Background: The Veterans Health Administration issued policy for lung cancer screening resources at eight Veterans Affairs Medical Centers (VAMCs) in a demonstration project (DP) from 2013 through 2015. Research Question: Do policies that provide resources increase lung cancer screening rates? Study Design and Methods: Data from eight DP VAMCs (DP group) and 20 comparable VAMCs (comparison group) were divided into before DP (January 2011-June 2013), DP (July 2013-June 2015), and after DP (July 2015-December 2018) periods. Coprimary outcomes were unique veterans screened per 1,000 eligible per month and those with 1-year (9-15 months) follow-up screening. Eligible veterans were estimated using yearly counts and the percentage of those with eligible smoking histories. Controlled interrupted time series and difference-in-differences analyses were performed. Results: Of 27,746 veterans screened, the median age was 66.5 years and most were White (77.7%), male (95.6%), and urban dwelling (67.3%). During the DP, the average rate of unique veterans screened at DP VAMCs was 17.7 per 1,000 eligible per month, compared with 0.3 at comparison VAMCs. Adjusted analyses found a higher rate increase at DP VAMCs by 0.93 screening per 1,000 eligible per month (95% CI, 0.25-1.61) during this time, with an average facility-level difference of 17.4 screenings per 1,000 eligible per month (95% CI, 12.6-22.3). Veterans with 1-year follow-up screening also increased more rapidly at DP VAMCs during the DP, by 0.39 screening per 1,000 eligible per month (95% CI, 0.18-0.60), for an average facility-level difference of 7.2 more screenings per 1,000 eligible per month (95% CI, 5.2-9.2). Gains were not maintained after the DP. Interpretation: In this cohort, provision of resources for lung cancer screening implementation was associated with an increase in veterans screened and those with 1-year follow-up screening. Screening gains associated with the DP were not maintained.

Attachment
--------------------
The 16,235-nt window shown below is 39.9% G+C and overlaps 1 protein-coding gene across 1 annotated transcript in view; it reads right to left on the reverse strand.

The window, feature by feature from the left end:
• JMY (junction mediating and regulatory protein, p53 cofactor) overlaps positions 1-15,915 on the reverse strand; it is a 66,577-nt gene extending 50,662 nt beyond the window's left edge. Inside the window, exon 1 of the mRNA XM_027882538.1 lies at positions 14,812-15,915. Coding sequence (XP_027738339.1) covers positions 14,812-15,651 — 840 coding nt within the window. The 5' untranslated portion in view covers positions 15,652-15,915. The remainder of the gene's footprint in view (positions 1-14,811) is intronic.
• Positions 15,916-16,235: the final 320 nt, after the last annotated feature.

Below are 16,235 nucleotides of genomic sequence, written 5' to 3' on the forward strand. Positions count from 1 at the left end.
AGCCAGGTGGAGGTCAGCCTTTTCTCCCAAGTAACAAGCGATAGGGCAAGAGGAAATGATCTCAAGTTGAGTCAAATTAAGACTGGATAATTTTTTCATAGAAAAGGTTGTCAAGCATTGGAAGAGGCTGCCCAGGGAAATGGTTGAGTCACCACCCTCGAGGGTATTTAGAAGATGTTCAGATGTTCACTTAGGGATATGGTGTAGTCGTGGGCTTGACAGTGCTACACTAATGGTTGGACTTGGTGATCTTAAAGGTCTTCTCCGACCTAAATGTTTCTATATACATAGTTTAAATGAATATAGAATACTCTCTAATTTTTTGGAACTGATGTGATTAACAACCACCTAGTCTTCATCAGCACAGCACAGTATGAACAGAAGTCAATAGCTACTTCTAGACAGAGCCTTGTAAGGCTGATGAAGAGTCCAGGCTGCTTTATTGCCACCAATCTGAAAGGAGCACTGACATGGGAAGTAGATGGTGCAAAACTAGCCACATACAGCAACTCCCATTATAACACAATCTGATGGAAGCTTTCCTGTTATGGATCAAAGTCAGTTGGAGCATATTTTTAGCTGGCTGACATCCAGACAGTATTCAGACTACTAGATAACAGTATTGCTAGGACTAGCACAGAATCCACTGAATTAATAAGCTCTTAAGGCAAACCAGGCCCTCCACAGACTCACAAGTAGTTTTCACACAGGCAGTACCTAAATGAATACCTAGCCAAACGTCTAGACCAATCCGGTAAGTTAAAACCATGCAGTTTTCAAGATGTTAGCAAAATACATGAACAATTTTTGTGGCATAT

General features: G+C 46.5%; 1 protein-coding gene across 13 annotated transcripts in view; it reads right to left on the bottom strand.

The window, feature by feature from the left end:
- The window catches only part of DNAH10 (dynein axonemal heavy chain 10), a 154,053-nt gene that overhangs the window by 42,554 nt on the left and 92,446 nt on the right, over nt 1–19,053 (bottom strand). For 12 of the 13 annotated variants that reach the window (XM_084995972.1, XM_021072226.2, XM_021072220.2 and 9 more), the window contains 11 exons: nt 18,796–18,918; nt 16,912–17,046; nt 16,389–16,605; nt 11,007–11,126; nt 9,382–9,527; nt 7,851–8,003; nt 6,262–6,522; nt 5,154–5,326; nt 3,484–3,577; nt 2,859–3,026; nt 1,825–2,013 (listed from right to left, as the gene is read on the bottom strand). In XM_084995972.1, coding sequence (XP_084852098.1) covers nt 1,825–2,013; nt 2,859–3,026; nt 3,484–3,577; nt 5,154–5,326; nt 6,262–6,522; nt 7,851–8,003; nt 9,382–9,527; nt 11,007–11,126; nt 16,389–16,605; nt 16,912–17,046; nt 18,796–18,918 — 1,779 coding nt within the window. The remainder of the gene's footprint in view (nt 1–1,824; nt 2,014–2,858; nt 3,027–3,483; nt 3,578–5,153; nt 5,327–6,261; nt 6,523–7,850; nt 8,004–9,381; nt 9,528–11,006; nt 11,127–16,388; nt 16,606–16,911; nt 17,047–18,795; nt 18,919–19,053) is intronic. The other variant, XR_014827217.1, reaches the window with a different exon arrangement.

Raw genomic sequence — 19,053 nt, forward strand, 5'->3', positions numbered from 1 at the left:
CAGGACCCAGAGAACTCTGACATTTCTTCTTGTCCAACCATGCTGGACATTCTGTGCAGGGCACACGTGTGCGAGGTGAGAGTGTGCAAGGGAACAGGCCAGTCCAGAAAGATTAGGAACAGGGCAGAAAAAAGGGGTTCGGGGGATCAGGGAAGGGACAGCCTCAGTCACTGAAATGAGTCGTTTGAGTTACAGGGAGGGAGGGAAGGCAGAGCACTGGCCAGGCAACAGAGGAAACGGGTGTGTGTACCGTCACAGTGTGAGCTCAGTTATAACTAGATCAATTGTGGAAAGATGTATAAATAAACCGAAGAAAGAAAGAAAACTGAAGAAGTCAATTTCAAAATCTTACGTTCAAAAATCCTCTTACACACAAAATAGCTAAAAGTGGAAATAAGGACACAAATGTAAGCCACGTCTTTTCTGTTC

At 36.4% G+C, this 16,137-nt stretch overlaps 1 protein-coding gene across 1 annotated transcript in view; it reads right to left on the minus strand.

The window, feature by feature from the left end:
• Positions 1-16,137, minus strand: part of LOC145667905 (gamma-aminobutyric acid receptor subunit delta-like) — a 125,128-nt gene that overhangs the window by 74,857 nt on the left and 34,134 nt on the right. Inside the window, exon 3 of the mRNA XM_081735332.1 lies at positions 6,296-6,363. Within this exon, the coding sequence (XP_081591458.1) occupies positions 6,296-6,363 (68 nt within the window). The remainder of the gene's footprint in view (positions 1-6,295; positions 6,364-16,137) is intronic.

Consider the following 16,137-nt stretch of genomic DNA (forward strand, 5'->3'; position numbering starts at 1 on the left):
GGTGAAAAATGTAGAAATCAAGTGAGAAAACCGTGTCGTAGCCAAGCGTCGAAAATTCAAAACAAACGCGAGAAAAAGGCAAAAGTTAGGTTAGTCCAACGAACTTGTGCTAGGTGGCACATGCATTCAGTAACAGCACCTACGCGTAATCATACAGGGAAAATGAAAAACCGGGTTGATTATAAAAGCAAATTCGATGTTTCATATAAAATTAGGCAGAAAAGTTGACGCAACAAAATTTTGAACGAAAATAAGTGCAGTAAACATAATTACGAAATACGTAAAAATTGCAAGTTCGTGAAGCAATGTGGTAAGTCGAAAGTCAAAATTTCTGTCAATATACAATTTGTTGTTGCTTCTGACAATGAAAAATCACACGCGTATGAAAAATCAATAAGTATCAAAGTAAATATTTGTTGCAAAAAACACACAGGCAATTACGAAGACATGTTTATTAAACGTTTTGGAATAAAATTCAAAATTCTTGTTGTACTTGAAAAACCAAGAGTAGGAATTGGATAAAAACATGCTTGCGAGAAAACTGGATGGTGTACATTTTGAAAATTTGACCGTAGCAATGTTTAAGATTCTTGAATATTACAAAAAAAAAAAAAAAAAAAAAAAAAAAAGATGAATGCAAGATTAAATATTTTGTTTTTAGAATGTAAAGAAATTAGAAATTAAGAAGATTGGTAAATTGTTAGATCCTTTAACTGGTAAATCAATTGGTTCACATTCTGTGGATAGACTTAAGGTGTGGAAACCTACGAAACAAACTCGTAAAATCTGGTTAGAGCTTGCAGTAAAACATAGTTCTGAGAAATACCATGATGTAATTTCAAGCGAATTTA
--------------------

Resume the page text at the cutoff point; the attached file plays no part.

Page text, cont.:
|Original language||English (US)|
|Number of pages||11|
|State||Published - Sep 2022|
Bibliographical noteFunding Information:
Funding/support: This study was supported in part by the Vanderbilt CTSA [Grant UL1 TR000445 ] from National Center for Advancing Translational Sciences at the National Institutes of Health , US Department of Veterans Affairs (VA) Office of Rural Health, VA Office of Academic Affiliations, and the VA National Quality Scholars Program, with resources and use of facilities at VA Tennessee Valley Healthcare System, Nashville, TN, and the VA Portland Health Care System, Portland, OR. The study was also supported in part by a Conquer Cancer The ASCO Foundation Young Investigator Award, 2021YIA9865677411, a LUNGevity Foundation VA Research Scholars Award, 2021-08, the Vanderbilt-Ingram Cancer Center [Grant CA68485 ], and the Vanderbilt Scholars in T4 Translational Research (VSTTaR) K12 Program, funded by the National Heart, Lung, and Blood Institute [Grant K12HL137943 ].
- early detection of cancer
- lung cancer screening
- lung neoplasm
PubMed: MeSH publication types
- Journal Article
- Research Support, U.S. Gov't, Non-P.H.S.
- Research Support, N.I.H., Extramural
- Research Support, Non-U.S. Gov't